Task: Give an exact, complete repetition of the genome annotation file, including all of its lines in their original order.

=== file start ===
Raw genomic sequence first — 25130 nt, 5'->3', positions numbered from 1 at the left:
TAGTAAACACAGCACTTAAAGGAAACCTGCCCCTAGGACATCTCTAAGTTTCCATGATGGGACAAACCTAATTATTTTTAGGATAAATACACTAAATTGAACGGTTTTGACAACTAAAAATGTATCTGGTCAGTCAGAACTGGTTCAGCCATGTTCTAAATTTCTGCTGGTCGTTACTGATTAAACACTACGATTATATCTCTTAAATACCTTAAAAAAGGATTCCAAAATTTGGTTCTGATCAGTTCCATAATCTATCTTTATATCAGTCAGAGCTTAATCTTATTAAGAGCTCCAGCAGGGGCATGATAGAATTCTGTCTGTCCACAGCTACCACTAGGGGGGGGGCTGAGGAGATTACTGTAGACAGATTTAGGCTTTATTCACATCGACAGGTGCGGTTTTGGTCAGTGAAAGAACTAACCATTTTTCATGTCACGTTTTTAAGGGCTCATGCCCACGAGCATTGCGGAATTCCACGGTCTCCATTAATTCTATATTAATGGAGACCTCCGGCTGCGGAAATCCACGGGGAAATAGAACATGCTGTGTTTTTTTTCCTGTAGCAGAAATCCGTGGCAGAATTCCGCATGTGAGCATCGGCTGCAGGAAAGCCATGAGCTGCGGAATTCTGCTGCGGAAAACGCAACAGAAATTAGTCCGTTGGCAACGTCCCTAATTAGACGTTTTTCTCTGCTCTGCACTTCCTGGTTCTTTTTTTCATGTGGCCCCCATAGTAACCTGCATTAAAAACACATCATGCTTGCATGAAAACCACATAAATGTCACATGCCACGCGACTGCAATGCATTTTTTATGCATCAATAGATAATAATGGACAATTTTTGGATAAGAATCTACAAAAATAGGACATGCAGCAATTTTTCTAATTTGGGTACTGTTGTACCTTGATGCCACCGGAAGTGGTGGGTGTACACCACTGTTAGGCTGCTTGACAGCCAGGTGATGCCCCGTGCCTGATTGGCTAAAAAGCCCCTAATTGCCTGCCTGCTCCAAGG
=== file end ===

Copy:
Raw genomic sequence first — 25130 nt, 5'->3', positions numbered from 1 at the left:
TAGTAAACACAGCACTTAAAGGAAACCTGCCCCTAGGACATCTCTAAGTTTCCATGATGGGACAAACCTAATTATTTTTAGGATAAATACACTAAATTGAACGGTTTTGACAACTAAAAATGTATCTGGTCAGTCAGAACTGGTTCAGCCATGTTCTAAATTTCTGCTGGTCGTTACTGATTAAACACTACGATTATATCTCTTAAATACCTTAAAAAAGGATTCCAAAATTTGGTTCTGATCAGTTCCATAATCTATCTTTATATCAGTCAGAGCTTAATCTTATTAAGAGCTCCAGCAGGGGCATGATAGAATTCTGTCTGTCCACAGCTACCACTAGGGGGGGGGCTGAGGAGATTACTGTAGACAGATTTAGGCTTTATTCACATCGACAGGTGCGGTTTTGGTCAGTGAAAGAACTAACCATTTTTCATGTCACGTTTTTAAGGGCTCATGCCCACGAGCATTGCGGAATTCCACGGTCTCCATTAATTCTATATTAATGGAGACCTCCGGCTGCGGAAATCCACGGGGAAATAGAACATGCTGTGTTTTTTTTCCTGTAGCAGAAATCCGTGGCAGAATTCCGCATGTGAGCATCGGCTGCAGGAAAGCCATGAGCTGCGGAATTCTGCTGCGGAAAACGCAACAGAAATTAGTCCGTTGGCAACGTCCCTAATTAGACGTTTTTCTCTGCTCTGCACTTCCTGGTTCTTTTTTTCATGTGGCCCCCATAGTAACCTGCATTAAAAACACATCATGCTTGCATGAAAACCACATAAATGTCACATGCCACGCGACTGCAATGCATTTTTTATGCATCAATAGATAATAATGGACAATTTTTGGATAAGAATCTACAAAAATAGGACATGCAGCAATTTTTCTAATTTGGGTACTGTTGTACCTTGATGCCACCGGAAGTGGTGGGTGTACACCACTGTTAGGCTGCTTGACAGCCAGGTGATGCCCCGTGCCTGATTGGCTAAAAAGCCCCTAATTGCCTGCCTGCTCCAAGG